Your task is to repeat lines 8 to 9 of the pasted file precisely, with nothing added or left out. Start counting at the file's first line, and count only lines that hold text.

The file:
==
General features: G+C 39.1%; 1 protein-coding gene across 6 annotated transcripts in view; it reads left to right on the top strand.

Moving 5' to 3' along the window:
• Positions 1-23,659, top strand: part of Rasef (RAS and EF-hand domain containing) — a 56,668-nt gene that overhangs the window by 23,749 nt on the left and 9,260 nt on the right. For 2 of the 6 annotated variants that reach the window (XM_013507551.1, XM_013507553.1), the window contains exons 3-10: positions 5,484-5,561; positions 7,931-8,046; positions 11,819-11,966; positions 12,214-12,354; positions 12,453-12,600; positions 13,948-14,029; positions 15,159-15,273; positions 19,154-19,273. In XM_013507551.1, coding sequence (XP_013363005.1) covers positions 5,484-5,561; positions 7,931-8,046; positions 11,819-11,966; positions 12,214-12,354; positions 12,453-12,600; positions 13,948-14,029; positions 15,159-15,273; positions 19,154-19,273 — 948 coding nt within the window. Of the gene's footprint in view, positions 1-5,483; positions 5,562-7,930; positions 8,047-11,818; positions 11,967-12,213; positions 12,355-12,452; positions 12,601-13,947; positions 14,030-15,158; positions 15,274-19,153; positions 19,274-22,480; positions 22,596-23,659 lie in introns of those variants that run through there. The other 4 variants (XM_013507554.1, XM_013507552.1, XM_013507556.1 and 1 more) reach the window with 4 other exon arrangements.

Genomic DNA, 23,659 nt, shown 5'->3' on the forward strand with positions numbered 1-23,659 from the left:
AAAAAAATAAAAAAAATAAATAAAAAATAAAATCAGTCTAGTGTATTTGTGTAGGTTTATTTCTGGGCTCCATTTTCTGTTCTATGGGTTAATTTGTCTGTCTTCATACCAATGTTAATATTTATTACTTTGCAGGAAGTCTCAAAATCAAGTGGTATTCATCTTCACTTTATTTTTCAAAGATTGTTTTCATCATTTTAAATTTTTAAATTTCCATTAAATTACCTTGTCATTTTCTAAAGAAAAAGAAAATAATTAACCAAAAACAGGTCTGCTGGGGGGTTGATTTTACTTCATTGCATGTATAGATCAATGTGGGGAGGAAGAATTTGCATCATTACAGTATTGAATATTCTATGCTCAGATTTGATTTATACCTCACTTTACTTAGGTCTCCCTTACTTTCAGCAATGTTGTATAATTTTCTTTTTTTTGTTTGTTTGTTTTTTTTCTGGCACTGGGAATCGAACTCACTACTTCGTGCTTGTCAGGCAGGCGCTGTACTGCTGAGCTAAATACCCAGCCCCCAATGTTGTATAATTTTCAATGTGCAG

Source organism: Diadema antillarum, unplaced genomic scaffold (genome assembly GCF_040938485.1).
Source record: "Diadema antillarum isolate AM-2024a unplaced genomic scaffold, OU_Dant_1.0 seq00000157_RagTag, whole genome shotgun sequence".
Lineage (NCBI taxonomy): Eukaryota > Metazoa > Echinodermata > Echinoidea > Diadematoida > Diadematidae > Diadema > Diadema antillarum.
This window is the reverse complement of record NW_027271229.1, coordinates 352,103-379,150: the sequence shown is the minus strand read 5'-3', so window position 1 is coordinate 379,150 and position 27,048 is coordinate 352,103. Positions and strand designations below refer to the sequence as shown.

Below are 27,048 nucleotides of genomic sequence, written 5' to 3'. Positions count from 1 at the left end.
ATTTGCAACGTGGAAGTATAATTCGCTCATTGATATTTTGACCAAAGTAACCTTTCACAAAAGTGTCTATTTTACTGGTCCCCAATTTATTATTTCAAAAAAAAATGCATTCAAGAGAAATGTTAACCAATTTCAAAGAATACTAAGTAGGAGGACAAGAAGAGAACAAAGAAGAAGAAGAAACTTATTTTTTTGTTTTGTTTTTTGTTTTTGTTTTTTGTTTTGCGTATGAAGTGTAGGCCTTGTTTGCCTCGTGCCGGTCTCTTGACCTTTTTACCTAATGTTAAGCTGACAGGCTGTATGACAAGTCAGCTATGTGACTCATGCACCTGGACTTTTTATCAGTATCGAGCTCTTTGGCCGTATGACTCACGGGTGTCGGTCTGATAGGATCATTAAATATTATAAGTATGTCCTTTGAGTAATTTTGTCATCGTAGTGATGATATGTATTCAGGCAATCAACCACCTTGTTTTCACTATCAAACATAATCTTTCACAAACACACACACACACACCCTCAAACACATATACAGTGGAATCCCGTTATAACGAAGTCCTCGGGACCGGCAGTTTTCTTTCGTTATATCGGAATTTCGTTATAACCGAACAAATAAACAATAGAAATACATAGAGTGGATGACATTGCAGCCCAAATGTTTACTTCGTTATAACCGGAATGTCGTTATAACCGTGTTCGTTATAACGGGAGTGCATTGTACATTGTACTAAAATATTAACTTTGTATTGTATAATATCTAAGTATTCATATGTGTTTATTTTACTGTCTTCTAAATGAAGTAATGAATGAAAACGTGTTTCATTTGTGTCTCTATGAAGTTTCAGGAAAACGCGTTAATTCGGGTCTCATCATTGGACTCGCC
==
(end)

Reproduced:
Lineage (NCBI taxonomy): Eukaryota > Metazoa > Echinodermata > Echinoidea > Diadematoida > Diadematidae > Diadema > Diadema antillarum.
This window is the reverse complement of record NW_027271229.1, coordinates 352,103-379,150: the sequence shown is the minus strand read 5'-3', so window position 1 is coordinate 379,150 and position 27,048 is coordinate 352,103. Positions and strand designations below refer to the sequence as shown.